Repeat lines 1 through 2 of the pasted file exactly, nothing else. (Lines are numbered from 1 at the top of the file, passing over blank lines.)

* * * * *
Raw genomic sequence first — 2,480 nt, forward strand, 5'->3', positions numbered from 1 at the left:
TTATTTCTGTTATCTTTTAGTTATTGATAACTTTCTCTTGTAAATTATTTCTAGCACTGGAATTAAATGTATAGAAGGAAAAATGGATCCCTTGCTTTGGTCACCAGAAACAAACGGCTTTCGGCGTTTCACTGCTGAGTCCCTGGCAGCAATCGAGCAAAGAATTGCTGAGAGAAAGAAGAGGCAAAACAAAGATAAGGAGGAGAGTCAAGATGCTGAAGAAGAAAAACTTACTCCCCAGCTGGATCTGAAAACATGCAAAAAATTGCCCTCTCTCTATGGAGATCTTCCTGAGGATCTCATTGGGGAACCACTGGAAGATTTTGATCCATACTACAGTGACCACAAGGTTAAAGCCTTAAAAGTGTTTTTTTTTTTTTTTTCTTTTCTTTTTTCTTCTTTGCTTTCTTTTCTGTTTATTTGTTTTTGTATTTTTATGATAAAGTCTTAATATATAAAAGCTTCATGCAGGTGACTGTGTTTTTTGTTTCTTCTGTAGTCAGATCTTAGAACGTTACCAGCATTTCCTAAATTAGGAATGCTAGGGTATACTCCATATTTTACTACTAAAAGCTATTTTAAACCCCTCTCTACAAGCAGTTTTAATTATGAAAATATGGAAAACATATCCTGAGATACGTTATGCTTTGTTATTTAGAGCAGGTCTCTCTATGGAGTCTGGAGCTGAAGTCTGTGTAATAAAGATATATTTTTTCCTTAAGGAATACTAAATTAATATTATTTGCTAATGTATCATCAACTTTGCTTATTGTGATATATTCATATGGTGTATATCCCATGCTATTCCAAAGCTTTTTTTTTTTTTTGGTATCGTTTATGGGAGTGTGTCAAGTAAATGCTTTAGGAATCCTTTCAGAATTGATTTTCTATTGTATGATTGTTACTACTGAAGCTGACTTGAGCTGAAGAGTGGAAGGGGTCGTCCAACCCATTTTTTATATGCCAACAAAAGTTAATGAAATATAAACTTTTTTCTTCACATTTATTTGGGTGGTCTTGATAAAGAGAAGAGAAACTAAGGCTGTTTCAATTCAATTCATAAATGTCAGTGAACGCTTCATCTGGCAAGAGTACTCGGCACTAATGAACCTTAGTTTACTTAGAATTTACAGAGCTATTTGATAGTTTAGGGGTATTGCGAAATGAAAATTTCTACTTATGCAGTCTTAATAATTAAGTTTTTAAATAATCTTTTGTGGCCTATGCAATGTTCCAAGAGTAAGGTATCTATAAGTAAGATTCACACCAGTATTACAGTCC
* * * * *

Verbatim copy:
Raw genomic sequence first — 2,480 nt, forward strand, 5'->3', positions numbered from 1 at the left:
TTATTTCTGTTATCTTTTAGTTATTGATAACTTTCTCTTGTAAATTATTTCTAGCACTGGAATTAAATGTATAGAAGGAAAAATGGATCCCTTGCTTTGGTCACCAGAAACAAACGGCTTTCGGCGTTTCACTGCTGAGTCCCTGGCAGCAATCGAGCAAAGAATTGCTGAGAGAAAGAAGAGGCAAAACAAAGATAAGGAGGAGAGTCAAGATGCTGAAGAAGAAAAACTTACTCCCCAGCTGGATCTGAAAACATGCAAAAAATTGCCCTCTCTCTATGGAGATCTTCCTGAGGATCTCATTGGGGAACCACTGGAAGATTTTGATCCATACTACAGTGACCACAAGGTTAAAGCCTTAAAAGTGTTTTTTTTTTTTTTTTCTTTTCTTTTTTCTTCTTTGCTTTCTTTTCTGTTTATTTGTTTTTGTATTTTTATGATAAAGTCTTAATATATAAAAGCTTCATGCAGGTGACTGTGTTTTTTGTTTCTTCTGTAGTCAGATCTTAGAACGTTACCAGCATTTCCTAAATTAGGAATGCTAGGGTATACTCCATATTTTACTACTAAAAGCTATTTTAAACCCCTCTCTACAAGCAGTTTTAATTATGAAAATATGGAAAACATATCCTGAGATACGTTATGCTTTGTTATTTAGAGCAGGTCTCTCTATGGAGTCTGGAGCTGAAGTCTGTGTAATAAAGATATATTTTTTCCTTAAGGAATACTAAATTAATATTATTTGCTAATGTATCATCAACTTTGCTTATTGTGATATATTCATATGGTGTATATCCCATGCTATTCCAAAGCTTTTTTTTTTTTTTGGTATCGTTTATGGGAGTGTGTCAAGTAAATGCTTTAGGAATCCTTTCAGAATTGATTTTCTATTGTATGATTGTTACTACTGAAGCTGACTTGAGCTGAAGAGTGGAAGGGGTCGTCCAACCCATTTTTTATATGCCAACAAAAGTTAATGAAATATAAACTTTTTTCTTCACATTTATTTGGGTGGTCTTGATAAAGAGAAGAGAAACTAAGGCTGTTTCAATTCAATTCATAAATGTCAGTGAACGCTTCATCTGGCAAGAGTACTCGGCACTAATGAACCTTAGTTTACTTAGAATTTACAGAGCTATTTGATAGTTTAGGGGTATTGCGAAATGAAAATTTCTACTTATGCAGTCTTAATAATTAAGTTTTTAAATAATCTTTTGTGGCCTATGCAATGTTCCAAGAGTAAGGTATCTATAAGTAAGATTCACACCAGTATTACAGTCC